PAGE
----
Lorem ipsum dolor sit amet, consectetuer adipiscing elit, sed diam nonummy nibh euismod tincidunt ut laoreet dolore.


Error: Contact form not found.

Free Shipping When You Spend £100!    |

Image Alt


Pigmentation is one of the most common yet complex skin conditions skincare professionals encounter and it is an increasing focus for clients. So far in 2021, searches for hyperpigmentation have soared by 140% as individuals seek out advice on tackling concerns such as age spots, dark patches and discolouration. Research suggests hyperpigmentation and melasma are frequently associated with negative psychological effects, including anxiety or depression. 


Delivering tangible results for clients dealing with these issues takes time. It also requires the expertise and treatment advice of knowledgeable skincare professionals, as damage can be hidden in the skin for years before pigmentation appears on the surface. Easing pigmentation requires a careful combination of treatments, active ingredients in oral and topical products and lifestyle changes.






All skin contains some level of the pigment melanin. The variety in our natural production of this molecule is what determines individual skin tone. Melanin is produced to protect skin cells from damage, for example when exposed to UV light. It is also produced in response to other stimuli both external and internal, some of which can lead to excess melanin production.

Pigmentation becomes visible as marks or spots when melanin deposits build up in the upper layers of the skin cells.






Genetics play an important role but excessive sun exposure, hormones and stress appear to be the main triggers for the development of excess melanin. 

Blue light can also lead to pigmentation. With electronic screens and LED lights we are almost always exposed to this even in the shade. It is thought that blue light induced pigmentation is longer lasting than UV induced pigmentation. 

Alongside external stimuli, hormones play a crucial role, particularly for women. Oestrogen can stimulate the over production of melanin when skin is exposed to sunlight. This contributes to a specific type of hyperpigmentation called melasma. Also known a the ‘mask of pregnancy’ brought on by hormonal shifts during pregnancy.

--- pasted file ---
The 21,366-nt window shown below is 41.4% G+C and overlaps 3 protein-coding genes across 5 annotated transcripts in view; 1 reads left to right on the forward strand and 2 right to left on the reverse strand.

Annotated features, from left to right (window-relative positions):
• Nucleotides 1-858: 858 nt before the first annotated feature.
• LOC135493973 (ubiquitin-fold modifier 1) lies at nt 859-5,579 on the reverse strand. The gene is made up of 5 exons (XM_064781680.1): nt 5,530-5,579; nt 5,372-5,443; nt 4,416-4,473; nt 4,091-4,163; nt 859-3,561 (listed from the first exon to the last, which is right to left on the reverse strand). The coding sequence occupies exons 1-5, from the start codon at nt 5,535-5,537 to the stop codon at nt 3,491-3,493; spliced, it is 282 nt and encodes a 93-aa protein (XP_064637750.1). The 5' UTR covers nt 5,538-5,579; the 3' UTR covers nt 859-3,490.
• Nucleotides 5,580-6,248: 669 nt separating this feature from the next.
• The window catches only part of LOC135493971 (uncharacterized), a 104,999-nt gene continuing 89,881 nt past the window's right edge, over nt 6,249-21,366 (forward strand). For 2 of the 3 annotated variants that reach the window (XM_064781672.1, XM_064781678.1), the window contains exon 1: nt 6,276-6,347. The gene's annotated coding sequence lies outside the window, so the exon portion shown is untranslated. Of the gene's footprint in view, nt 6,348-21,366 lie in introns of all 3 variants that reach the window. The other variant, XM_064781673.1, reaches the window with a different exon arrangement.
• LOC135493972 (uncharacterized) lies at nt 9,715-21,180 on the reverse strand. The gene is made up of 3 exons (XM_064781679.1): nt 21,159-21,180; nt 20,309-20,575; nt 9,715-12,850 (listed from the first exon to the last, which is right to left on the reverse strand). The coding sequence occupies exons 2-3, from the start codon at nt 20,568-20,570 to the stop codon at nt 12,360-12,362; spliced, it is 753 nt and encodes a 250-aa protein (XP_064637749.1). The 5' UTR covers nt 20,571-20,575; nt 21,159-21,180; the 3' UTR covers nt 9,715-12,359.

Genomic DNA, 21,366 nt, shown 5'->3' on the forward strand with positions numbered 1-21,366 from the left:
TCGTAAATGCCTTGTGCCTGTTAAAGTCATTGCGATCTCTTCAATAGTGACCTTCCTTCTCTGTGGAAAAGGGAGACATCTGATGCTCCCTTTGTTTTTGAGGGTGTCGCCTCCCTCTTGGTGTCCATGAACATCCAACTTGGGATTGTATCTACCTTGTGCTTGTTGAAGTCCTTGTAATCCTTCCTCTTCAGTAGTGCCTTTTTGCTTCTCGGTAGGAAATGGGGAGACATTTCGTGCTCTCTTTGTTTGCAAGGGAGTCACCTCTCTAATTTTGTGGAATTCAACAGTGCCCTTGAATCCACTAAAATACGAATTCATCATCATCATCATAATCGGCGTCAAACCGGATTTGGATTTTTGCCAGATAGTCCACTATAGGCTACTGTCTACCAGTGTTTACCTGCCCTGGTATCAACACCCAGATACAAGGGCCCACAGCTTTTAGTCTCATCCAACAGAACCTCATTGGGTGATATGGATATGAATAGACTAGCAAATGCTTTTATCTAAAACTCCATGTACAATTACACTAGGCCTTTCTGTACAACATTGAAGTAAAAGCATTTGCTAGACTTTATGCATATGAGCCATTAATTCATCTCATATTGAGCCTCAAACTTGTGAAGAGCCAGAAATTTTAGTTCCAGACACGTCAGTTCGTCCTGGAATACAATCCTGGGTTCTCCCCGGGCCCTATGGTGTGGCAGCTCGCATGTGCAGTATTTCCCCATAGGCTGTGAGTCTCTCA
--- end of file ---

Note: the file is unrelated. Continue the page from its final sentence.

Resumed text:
Studies suggest free radicals generated by the response to stressors such as pollution or lack of sleep can damage cell DNA and cause melanin production. Melanin protects cells, but extended sun exposure and cumulative damage can trigger abnormal melanocyte activity, leading to excess melanin production and in some cases, cancer.





Melasma: caused by hormonal changes and exacerbated by UV damage. More common in women, particularly during  pregnancy, menopause or those taking the contraceptive pill. Those with darker skin tones are more likely to experience this (Fitzpatrick III/V). Usually symmetrical on the cheeks, nose, forehead, top lip, chin or jaw. 


Post-Inflammatory(PIH): often appears in the wake of inflammatory skin conditions such as acne or dermatitis. It leaves a darker patch of skin where flare ups have healed. More common in darker skin tones ( Fitzpatrick IV-VI) This can also occur if the skin is severely damaged by an external aggressor such as chemical burns, overly aggressive facial peels or lasers. 


Solar Lentigines: more commonly known as age spots, liver spots, sun spots or senile freckles. Basically patches of darker skin caused by sun damage. These mostly appear in people aged 40 and over. Can appear anywhere on the body particularly on the face, arms and hands that are continually exposed to UV. Spots can appear scaly in appearance and can become inflamed. 


Freckles: these appear at any age, they are not a sign of severe sun damage. Although indicate that the individual is susceptible to UV damage making sun protection crucial.